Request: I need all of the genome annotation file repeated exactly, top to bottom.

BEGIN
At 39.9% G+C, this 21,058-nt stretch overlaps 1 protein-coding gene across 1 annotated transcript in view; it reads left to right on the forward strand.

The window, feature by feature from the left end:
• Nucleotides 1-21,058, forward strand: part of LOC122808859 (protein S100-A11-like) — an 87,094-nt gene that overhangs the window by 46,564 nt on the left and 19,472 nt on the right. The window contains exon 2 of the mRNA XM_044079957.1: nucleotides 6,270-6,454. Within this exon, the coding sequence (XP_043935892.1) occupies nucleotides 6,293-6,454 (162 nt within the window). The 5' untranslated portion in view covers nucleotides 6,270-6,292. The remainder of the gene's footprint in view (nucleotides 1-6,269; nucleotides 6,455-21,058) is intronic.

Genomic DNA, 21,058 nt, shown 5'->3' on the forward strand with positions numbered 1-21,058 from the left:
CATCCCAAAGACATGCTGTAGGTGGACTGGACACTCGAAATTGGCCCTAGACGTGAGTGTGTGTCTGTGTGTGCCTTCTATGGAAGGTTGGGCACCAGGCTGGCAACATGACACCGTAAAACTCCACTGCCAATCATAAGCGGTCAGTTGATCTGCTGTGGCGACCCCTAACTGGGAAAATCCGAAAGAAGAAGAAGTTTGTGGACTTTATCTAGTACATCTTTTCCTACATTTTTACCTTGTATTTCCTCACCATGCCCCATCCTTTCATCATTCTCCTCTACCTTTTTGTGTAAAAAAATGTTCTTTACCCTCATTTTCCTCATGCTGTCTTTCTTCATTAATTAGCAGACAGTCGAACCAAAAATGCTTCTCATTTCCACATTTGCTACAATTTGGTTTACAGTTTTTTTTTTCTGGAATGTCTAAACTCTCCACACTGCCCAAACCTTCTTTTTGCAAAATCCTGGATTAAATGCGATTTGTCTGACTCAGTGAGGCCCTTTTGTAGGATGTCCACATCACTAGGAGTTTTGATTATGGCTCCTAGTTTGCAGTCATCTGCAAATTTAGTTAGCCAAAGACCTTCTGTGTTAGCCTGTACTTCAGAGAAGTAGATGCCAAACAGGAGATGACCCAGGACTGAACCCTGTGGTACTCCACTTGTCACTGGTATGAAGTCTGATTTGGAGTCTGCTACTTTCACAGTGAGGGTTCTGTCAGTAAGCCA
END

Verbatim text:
At 39.9% G+C, this 21,058-nt stretch overlaps 1 protein-coding gene across 1 annotated transcript in view; it reads left to right on the forward strand.

The window, feature by feature from the left end:
• Nucleotides 1-21,058, forward strand: part of LOC122808859 (protein S100-A11-like) — an 87,094-nt gene that overhangs the window by 46,564 nt on the left and 19,472 nt on the right. The window contains exon 2 of the mRNA XM_044079957.1: nucleotides 6,270-6,454. Within this exon, the coding sequence (XP_043935892.1) occupies nucleotides 6,293-6,454 (162 nt within the window). The 5' untranslated portion in view covers nucleotides 6,270-6,292. The remainder of the gene's footprint in view (nucleotides 1-6,269; nucleotides 6,455-21,058) is intronic.

Genomic DNA, 21,058 nt, shown 5'->3' on the forward strand with positions numbered 1-21,058 from the left:
CATCCCAAAGACATGCTGTAGGTGGACTGGACACTCGAAATTGGCCCTAGACGTGAGTGTGTGTCTGTGTGTGCCTTCTATGGAAGGTTGGGCACCAGGCTGGCAACATGACACCGTAAAACTCCACTGCCAATCATAAGCGGTCAGTTGATCTGCTGTGGCGACCCCTAACTGGGAAAATCCGAAAGAAGAAGAAGTTTGTGGACTTTATCTAGTACATCTTTTCCTACATTTTTACCTTGTATTTCCTCACCATGCCCCATCCTTTCATCATTCTCCTCTACCTTTTTGTGTAAAAAAATGTTCTTTACCCTCATTTTCCTCATGCTGTCTTTCTTCATTAATTAGCAGACAGTCGAACCAAAAATGCTTCTCATTTCCACATTTGCTACAATTTGGTTTACAGTTTTTTTTTTCTGGAATGTCTAAACTCTCCACACTGCCCAAACCTTCTTTTTGCAAAATCCTGGATTAAATGCGATTTGTCTGACTCAGTGAGGCCCTTTTGTAGGATGTCCACATCACTAGGAGTTTTGATTATGGCTCCTAGTTTGCAGTCATCTGCAAATTTAGTTAGCCAAAGACCTTCTGTGTTAGCCTGTACTTCAGAGAAGTAGATGCCAAACAGGAGATGACCCAGGACTGAACCCTGTGGTACTCCACTTGTCACTGGTATGAAGTCTGATTTGGAGTCTGCTACTTTCACAGTGAGGGTTCTGTCAGTAAGCCA